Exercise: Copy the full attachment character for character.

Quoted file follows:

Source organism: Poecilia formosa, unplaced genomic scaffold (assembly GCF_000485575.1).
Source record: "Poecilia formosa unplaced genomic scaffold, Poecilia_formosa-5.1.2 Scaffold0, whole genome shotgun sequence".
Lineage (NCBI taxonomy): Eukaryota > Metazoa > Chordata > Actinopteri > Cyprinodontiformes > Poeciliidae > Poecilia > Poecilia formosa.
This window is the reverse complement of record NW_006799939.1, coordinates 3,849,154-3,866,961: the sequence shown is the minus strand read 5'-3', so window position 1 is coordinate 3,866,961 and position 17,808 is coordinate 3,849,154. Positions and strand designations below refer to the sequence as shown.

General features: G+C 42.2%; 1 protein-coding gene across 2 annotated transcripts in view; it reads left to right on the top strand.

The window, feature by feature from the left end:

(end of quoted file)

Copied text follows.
Source organism: Poecilia formosa, unplaced genomic scaffold (assembly GCF_000485575.1).
Source record: "Poecilia formosa unplaced genomic scaffold, Poecilia_formosa-5.1.2 Scaffold0, whole genome shotgun sequence".
Lineage (NCBI taxonomy): Eukaryota > Metazoa > Chordata > Actinopteri > Cyprinodontiformes > Poeciliidae > Poecilia > Poecilia formosa.
This window is the reverse complement of record NW_006799939.1, coordinates 3,849,154-3,866,961: the sequence shown is the minus strand read 5'-3', so window position 1 is coordinate 3,866,961 and position 17,808 is coordinate 3,849,154. Positions and strand designations below refer to the sequence as shown.

General features: G+C 42.2%; 1 protein-coding gene across 2 annotated transcripts in view; it reads left to right on the top strand.

The window, feature by feature from the left end: